(Reuters) - What’s Jeff Immelt going to do with the money?
General Electric Co (GE.N) shareholders are wondering what the company’s chief executive plans to do with a cash windfall that could total tens of billions of dollars over several years as the company sells its remaining stake in NBC Universal and recoups more of the profits earned by finance unit GE Capital.
Last year GE Capital sent $6.4 billion back to the company’s headquarters in Fairfield, Connecticut. Analysts estimate that the unit could generate a similar amount of cash this year.
But GE could get an even bigger infusion in mid-2014, when it is set to cash in on its option of selling the rest of its stake in NBC Universal to Comcast Corp (CMCSA.O). The stake is currently valued at roughly $17 billion, but the final price and timing of the deal could vary.
Immelt spoke with investors on Friday in a conference call after GE posted earnings that rose 7.5 percent from a year earlier, beating expectations.
During the call, the CEO of the largest U.S. conglomerate was cagey about his spending plans. He did not venture far beyond his often-repeated mantra that GE’s priorities were balanced between raising its dividend, buying back shares and doing some small takeovers.
“This company is going to have a ton of cash over the next three years, right?” Immelt said. “I don’t really want to make any other pronouncements other than disciplined and balanced capital allocation. We’ll go over the other bridges as we get there but let’s start with that.”
GE shares were up 3 percent on a day that major U.S. stock indexes barely budged.
In January 2011, GE sold a majority stake in NBC to Comcast back. About that time, GE embarked on a $12 billion wave of acquisitions of smaller makers of energy equipment. That is a pattern that could repeat itself, suggested Jeff Sprague, analyst with Vertical Research Partners.
“They do need to redeploy that cash in a way that, at a minimum, preserves and ideally enhances the earnings profile,” Sprague said. The company might consider deals to build up its newly created $7.4 billion Energy Management division, which makes equipment used to transmit electricity.
The company would do well to stick with Immelt’s stated goal of aiming for targets worth about $1 billion to $3 billion, Sprague added.
“If they can keep it in that smaller range, smaller for them at least, you just lower risk,” he said. “It’s more digestible.”
Immelt’s plans for the money also include continuing to raise its dividend and buy back shares.
Investors suggested that Friday’s better-than-expected fourth-quarter earnings report could prompt the company to again boost its dividend, which it raised by 12 percent in December.
“Are they going to be in a position in the second quarter, perhaps if they perform so strongly again, to raise their dividend?” asked Oliver Pursche, president of Gary Goldberg Financial Services in Suffern, New York.
Chief Financial Officer Keith Sherin said the company did not plan to boost its payout quite so often.
“Our historical pattern was to do dividend increases at the end of the year by reviewing capital allocation plans with the board of directors and I would think that would continue to be our practice,” he said in an interview.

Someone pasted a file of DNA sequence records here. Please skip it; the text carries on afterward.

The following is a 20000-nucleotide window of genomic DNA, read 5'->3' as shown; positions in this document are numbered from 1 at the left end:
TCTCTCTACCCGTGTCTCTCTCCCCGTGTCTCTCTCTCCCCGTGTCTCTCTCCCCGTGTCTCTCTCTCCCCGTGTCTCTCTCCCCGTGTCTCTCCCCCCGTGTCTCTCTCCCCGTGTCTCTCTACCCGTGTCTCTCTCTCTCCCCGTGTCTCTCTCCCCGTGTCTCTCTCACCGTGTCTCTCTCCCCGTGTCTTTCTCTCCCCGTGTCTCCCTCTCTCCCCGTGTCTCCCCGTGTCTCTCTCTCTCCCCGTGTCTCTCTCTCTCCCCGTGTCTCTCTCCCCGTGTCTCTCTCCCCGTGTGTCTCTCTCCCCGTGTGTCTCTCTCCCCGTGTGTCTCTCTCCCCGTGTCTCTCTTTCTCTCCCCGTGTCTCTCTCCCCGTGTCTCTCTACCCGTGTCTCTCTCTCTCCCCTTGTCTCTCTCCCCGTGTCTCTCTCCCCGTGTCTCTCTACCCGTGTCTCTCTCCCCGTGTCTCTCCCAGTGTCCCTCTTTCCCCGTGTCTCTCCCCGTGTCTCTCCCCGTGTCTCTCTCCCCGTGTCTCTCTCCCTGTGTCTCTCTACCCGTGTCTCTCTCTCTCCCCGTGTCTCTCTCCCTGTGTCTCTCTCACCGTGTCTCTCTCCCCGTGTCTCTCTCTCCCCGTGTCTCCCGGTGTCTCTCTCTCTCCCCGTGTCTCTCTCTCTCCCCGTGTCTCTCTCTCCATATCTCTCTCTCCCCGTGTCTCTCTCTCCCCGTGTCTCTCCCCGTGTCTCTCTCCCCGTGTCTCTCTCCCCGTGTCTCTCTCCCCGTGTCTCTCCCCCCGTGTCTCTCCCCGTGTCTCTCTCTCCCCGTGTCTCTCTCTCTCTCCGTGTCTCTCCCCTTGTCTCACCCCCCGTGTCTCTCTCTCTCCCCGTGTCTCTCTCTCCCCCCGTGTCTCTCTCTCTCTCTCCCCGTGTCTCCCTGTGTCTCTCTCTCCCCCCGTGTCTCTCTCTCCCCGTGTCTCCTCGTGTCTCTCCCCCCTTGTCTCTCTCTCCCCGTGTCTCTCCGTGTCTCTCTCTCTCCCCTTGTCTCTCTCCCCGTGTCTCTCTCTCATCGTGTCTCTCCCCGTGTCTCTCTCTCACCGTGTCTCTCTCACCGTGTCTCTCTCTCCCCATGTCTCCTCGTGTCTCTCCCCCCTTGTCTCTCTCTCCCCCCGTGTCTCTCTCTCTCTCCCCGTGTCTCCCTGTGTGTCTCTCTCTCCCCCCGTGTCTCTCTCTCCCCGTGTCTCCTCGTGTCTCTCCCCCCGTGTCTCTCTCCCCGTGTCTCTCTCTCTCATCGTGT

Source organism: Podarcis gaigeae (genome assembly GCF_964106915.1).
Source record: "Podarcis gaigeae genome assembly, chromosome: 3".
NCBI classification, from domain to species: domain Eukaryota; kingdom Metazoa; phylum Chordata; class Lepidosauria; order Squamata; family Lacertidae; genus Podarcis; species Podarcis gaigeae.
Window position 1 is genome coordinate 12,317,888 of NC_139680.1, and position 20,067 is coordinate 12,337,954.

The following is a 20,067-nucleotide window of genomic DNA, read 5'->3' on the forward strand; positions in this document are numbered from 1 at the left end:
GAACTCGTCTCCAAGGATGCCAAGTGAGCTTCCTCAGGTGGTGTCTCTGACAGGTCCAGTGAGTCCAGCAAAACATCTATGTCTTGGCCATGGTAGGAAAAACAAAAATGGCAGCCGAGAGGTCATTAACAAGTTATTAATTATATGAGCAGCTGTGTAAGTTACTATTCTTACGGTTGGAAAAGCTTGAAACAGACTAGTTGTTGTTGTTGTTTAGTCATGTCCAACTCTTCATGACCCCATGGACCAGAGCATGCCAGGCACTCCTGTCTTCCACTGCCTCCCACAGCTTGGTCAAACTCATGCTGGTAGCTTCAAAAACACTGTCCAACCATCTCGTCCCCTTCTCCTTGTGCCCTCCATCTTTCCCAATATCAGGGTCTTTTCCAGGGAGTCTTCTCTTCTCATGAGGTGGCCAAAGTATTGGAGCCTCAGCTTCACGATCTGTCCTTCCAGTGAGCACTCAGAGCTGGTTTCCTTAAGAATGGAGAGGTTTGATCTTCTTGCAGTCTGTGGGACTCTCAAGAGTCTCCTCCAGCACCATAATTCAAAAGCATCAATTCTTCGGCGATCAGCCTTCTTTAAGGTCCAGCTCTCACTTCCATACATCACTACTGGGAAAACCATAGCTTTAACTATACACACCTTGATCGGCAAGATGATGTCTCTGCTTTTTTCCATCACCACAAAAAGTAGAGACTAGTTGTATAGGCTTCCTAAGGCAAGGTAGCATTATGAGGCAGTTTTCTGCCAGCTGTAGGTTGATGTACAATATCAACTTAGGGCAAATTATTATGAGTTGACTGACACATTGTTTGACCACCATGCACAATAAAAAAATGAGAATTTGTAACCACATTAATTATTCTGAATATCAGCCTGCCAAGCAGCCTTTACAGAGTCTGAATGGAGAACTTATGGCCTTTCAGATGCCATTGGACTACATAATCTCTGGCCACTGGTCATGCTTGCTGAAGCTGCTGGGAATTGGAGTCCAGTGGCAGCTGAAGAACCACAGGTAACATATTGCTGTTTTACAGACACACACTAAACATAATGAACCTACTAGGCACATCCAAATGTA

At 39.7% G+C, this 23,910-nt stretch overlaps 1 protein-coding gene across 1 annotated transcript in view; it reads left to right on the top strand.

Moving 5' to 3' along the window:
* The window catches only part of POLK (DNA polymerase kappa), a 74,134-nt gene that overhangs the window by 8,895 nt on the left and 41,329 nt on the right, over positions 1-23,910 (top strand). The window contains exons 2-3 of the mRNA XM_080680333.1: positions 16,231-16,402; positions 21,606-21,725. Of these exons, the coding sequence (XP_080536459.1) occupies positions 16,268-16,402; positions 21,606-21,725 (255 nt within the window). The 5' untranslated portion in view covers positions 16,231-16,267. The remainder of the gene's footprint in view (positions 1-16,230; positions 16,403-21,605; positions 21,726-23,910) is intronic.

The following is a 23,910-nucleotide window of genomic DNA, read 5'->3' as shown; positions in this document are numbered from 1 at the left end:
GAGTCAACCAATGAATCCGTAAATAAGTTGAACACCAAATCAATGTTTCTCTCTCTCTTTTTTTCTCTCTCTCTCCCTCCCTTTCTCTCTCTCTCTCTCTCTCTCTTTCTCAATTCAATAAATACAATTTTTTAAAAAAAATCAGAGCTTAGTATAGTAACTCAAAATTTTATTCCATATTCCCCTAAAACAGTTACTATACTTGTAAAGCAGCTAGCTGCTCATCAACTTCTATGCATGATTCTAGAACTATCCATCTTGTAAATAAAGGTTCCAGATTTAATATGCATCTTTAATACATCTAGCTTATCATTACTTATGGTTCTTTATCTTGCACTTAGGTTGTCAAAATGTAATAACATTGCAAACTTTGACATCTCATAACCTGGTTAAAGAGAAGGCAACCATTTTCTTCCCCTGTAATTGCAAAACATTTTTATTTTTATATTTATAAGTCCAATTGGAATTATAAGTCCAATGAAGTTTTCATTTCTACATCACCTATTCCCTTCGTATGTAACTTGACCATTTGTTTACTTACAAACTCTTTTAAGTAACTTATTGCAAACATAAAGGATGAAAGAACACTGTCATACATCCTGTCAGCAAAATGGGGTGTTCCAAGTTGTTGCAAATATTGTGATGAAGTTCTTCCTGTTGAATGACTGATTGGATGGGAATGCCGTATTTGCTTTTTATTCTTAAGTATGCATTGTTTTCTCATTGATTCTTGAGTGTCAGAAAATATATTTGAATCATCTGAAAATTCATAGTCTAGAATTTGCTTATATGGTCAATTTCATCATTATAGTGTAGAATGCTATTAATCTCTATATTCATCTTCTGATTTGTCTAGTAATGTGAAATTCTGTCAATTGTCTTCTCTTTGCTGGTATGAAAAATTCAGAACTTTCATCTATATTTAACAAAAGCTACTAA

The company’s four increases from July 2010 through December 2011 were a special case, intended to make up for a sharp cut to the payout during the financial crisis.
Peter Sorrentino, senior vice president and portfolio manager at Huntington Asset Advisors in Cincinnati, suggested that GE should not try to reinvest all the money it gets when it sells the remainder of NBC to Comcast. Instead, he said the company should consider paying more out in dividends and buybacks.
“Let’s benefit shareholders who’ve stayed the course over a long period of time,” Sorrentino said. “Better to be lean and focused. Target new growth markets, but let’s not continue to carry the size of the enterprise just because that’s what we’ve always done.”
The long languor of GE’s shares stands as one of shareholders’ main complaints about Immelt’s tenure. While GE’s 12 percent rise over the past year outpaced the 9 percent rise of the Dow Jones industrial average .DJI, it trades well below the $42 mark reached in 2007 before the financial crisis. The broader U.S. stock market also remains below its pre-crisis highs.
GE, the world’s biggest maker of jet engines and electric turbines, reported that its order backlog — a closely watched indicator of future sales — hit a record high $210 billion in the fourth quarter, up from $203 billion in the third quarter.
“The backlog was a really good number. I didn’t expect to see a $7 billion, 3.5 percent rise in the backlog,” said Jack De Gan, chief investment officer at Harbor Advisory Corp, which holds GE shares. “Orders in the fourth quarter must have been really good for the industrial side.”
Orders were up 2 percent, and would have been up 7 percent factoring out a sharp drop in demand for wind turbines related to the expected expiration of a tax credit, as well as exchange-rate fluctuations.
GE shares were up 3 percent to $21.94 in early Friday afternoon trading on the New York Stock Exchange. The Dow Jones industrial average and the S&P 500 were up slightly.
Fourth-quarter earnings rose to $4.01 billion, or 38 cents per share, from $3.73 billion, or 35 cents per share, a year earlier.
Factoring out one-time items, profit came to 44 cents per share, a penny ahead of analysts’ estimates, according to Thomson Reuters I/B/E/S.
Revenue rose 3.6 percent to $39.33 billion from $37.97 billion a year earlier.
Solid demand in China and oil-producing countries helped GE to offset unsteady economies at home and in Europe, Immelt said.
“We saw real strength in the emerging markets and the developed regions stabilized,” Immelt told investors.
Reporting by Scott Malone; Additional reporting by Ernest Scheyder in New York; Editing by Jeffrey Benkoe, Tim Dobbyn and David Gregorio